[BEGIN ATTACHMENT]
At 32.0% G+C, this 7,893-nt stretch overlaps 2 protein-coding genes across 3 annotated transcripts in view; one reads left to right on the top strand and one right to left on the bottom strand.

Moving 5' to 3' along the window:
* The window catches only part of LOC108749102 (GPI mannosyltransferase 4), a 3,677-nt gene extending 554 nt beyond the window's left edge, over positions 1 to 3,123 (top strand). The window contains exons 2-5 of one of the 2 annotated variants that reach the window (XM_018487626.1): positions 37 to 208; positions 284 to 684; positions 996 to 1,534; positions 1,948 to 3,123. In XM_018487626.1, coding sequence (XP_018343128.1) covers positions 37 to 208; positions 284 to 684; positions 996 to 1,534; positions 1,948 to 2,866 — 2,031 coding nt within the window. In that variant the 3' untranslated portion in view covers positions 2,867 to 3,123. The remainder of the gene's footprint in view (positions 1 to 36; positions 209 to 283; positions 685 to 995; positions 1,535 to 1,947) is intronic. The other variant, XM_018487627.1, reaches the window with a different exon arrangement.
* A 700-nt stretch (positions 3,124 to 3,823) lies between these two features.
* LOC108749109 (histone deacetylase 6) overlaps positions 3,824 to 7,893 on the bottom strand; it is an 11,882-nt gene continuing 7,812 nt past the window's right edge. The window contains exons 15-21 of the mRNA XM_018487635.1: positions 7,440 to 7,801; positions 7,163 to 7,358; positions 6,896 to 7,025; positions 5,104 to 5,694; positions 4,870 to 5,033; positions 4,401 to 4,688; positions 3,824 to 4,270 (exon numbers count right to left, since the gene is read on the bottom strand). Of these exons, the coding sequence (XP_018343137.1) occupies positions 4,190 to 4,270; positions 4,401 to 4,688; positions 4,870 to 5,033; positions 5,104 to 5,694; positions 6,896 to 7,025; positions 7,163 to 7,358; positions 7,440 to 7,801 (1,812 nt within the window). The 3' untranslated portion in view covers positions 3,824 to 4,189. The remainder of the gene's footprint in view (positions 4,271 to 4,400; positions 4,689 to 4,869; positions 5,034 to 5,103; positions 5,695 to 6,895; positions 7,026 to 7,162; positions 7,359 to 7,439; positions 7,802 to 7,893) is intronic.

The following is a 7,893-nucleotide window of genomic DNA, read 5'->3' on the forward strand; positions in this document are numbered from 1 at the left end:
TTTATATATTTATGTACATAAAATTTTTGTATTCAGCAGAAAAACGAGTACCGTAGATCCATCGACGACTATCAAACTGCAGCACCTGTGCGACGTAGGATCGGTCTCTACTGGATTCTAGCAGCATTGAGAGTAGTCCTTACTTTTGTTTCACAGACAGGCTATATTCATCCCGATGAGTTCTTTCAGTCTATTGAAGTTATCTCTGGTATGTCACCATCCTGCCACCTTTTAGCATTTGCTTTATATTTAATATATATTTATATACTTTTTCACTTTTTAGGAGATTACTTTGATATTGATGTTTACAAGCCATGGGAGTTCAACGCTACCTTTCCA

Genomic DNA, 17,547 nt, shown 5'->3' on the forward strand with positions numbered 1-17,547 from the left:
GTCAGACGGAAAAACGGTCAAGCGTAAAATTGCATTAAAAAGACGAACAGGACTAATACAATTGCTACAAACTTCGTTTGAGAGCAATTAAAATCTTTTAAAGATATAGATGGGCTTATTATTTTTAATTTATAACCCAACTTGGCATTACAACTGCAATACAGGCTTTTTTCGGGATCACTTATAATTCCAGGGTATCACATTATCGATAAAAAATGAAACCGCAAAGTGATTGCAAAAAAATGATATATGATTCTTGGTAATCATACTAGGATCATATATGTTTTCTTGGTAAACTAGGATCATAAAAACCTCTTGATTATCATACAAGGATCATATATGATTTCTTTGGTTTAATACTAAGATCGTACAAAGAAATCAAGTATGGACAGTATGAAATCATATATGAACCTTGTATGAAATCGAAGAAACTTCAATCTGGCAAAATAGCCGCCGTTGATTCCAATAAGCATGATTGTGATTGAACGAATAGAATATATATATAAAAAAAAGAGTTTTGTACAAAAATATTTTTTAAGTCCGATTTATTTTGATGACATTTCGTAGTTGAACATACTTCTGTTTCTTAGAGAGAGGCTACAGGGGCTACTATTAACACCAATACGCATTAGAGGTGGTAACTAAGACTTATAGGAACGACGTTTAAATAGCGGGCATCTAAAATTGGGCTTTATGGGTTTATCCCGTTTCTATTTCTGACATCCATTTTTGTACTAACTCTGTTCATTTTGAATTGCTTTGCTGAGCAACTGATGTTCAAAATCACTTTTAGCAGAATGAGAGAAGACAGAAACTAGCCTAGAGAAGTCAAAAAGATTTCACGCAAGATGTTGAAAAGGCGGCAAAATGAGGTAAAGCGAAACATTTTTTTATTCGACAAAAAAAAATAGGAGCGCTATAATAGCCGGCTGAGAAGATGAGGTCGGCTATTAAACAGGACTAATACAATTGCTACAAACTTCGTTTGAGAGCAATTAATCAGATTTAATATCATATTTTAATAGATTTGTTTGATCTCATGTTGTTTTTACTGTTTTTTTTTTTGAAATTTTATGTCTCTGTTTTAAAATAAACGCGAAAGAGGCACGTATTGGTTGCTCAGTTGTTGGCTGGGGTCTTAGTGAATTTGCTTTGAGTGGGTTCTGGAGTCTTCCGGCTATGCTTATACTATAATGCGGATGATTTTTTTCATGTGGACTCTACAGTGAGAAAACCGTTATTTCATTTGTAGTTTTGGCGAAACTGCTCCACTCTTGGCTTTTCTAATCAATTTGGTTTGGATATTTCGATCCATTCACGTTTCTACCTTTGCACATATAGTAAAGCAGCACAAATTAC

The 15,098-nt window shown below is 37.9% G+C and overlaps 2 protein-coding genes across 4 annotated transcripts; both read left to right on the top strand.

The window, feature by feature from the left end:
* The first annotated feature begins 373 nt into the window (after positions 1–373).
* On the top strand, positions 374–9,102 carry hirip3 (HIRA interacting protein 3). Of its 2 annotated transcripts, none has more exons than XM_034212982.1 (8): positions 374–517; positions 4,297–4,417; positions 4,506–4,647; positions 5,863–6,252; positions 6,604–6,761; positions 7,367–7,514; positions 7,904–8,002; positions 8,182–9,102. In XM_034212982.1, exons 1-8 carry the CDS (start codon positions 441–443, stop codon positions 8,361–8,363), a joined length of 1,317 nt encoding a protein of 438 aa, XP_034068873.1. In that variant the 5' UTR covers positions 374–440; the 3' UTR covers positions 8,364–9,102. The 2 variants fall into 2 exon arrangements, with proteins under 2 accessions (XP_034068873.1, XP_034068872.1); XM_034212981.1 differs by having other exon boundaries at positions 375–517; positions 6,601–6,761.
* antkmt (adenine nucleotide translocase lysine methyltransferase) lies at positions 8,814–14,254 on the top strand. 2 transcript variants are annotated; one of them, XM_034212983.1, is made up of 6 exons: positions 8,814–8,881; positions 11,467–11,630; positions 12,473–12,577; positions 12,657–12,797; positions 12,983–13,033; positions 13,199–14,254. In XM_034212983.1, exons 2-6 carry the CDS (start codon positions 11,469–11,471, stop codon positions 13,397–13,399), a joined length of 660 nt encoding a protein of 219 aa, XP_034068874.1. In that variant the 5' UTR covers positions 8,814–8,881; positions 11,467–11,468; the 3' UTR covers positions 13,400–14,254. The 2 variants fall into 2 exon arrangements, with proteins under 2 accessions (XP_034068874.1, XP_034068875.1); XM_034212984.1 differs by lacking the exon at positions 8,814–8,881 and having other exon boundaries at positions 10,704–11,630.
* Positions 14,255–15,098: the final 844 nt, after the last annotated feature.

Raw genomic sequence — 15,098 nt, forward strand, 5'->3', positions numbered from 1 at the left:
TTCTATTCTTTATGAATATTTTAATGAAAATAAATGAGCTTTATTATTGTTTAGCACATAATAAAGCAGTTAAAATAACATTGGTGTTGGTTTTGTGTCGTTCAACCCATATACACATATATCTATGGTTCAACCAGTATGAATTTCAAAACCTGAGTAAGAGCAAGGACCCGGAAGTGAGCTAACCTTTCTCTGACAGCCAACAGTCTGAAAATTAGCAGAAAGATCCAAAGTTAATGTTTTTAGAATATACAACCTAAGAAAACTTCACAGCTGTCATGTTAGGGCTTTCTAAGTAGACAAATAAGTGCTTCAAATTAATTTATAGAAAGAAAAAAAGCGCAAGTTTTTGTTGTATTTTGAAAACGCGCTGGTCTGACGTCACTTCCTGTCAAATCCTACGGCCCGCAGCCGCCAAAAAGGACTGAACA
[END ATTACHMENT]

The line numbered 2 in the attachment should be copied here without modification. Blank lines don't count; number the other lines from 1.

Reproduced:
Moving 5' to 3' along the window: